g) checking the number against the database to see if the occupant “y” is “officially” present, or the occupant is “officially” not present, or no individual corresponds to the number entered, or the door is answered, wherein at any time if an occupant is present he can elect to either monitor the visitor or communicate via the computerized controller or a DVMS transceiver;
h) if appropriate, counting the number of times the wrong number has been entered, and if the number is the maximum number, then issuing a statement to please come by at another time;
i) if appropriate, notifying the visitor that no one corresponds to that number, then asking the visitor to select by a number using the keypad designating who they wish to visit, and re-listing the choices, and then going to step (e);
j) if appropriate, broadcasting that the visitor is here to see occupant “y”, wherein occupant “y” can signal the computerized controller to take a message, or occupant “y” can use the DVMS inside module to speak directly with the visitor, or occupant “y” can answer the door;
k) if appropriate, issuing a prompt stating that occupant “y” is not available and asking the visitor if they wish to talk to occupant “y” or to leave a message;
l) if appropriate, initiating a call to occupant “y”;
m) if appropriate, asking the visitor to begin his message and then optionally offering him a chance to review and approve his message;
n) attaching a message beginning with a timestamp and an occupant mailbox designation in the database;
o) time stamping the end of message;
p) if appropriate, issuing a closing statement;
q) when the visitor has finished his message and is out of the range of the proximity sensing means, stopping all recording and time stamping the end of the record, wherein the occupant “y” can, remotely or locally, selectively sort and view the entire recorded visit or just the message; and
r) if appropriate, if the proximity sensor indicates that there is still a visitor going to step (b).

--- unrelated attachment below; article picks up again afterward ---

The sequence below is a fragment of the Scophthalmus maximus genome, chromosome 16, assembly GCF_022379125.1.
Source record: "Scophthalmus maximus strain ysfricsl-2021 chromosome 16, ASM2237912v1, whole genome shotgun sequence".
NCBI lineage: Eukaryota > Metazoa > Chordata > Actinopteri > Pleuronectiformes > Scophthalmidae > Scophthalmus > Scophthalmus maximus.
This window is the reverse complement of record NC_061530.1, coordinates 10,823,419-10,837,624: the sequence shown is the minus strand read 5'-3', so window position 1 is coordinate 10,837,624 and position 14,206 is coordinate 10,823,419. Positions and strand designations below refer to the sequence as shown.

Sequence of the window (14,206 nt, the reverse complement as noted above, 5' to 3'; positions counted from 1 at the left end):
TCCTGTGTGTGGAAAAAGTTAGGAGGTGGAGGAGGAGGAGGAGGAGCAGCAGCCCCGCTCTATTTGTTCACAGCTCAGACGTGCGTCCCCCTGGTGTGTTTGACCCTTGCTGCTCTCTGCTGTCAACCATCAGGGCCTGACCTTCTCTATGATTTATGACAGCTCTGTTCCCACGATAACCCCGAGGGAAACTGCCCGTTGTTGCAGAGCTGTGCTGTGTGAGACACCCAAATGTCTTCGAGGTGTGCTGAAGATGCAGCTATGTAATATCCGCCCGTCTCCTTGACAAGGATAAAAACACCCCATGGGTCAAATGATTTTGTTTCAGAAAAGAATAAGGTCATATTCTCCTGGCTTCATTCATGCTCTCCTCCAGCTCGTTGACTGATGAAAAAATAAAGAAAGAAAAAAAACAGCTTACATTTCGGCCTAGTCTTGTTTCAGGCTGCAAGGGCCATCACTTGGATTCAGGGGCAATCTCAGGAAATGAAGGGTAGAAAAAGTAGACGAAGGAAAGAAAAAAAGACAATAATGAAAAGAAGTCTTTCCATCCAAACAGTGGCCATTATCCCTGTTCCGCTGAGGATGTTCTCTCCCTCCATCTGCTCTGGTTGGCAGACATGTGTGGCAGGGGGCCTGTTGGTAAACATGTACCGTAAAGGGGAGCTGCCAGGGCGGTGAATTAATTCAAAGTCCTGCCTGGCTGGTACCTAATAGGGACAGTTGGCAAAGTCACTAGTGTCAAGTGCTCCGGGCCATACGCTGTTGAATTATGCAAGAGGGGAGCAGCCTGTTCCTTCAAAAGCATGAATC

26. A method for audio-video greeting and communicating with visitors of a business or residence according to
e.1) upon a visitor entering an access code into the DVMS outside module, checking the database to confirm that the access code is correct and actuating the lock, or if incorrect;
e.2) prompting the visitor to re-enter the code, or if assistance is needed entering a number that corresponds to one of the occupants;
e.3) if appropriate going to step (e.1); or going to step (g).
27. A method for audio-video greeting and communicating with visitors of a business or residence according to
e.4) upon entrance of the visitor entering an access code into the DVMS outside module that corresponds to the access code assigned to a declared occupant, notifying the administrator or his representative that the declared occupant has now entered the premises the business or residence.
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This application claims the benefit of U.S. Provisional Application No. 60/418,384, filed on Oct. 15, 2002.
The present invention is generally a system for monitoring and interacting with a visitor at a residence or business, and more particularly a system for detecting the presence of a visitor, interactively communicating therewith at a heightened level of security, enabling automated entry, and generally enhancing and personalizing the overall process of receiving a visitor. The system utilizes new technology to synergistically improve messaging, communication, security and create time saving advantages for both the visitor and the provider of the system.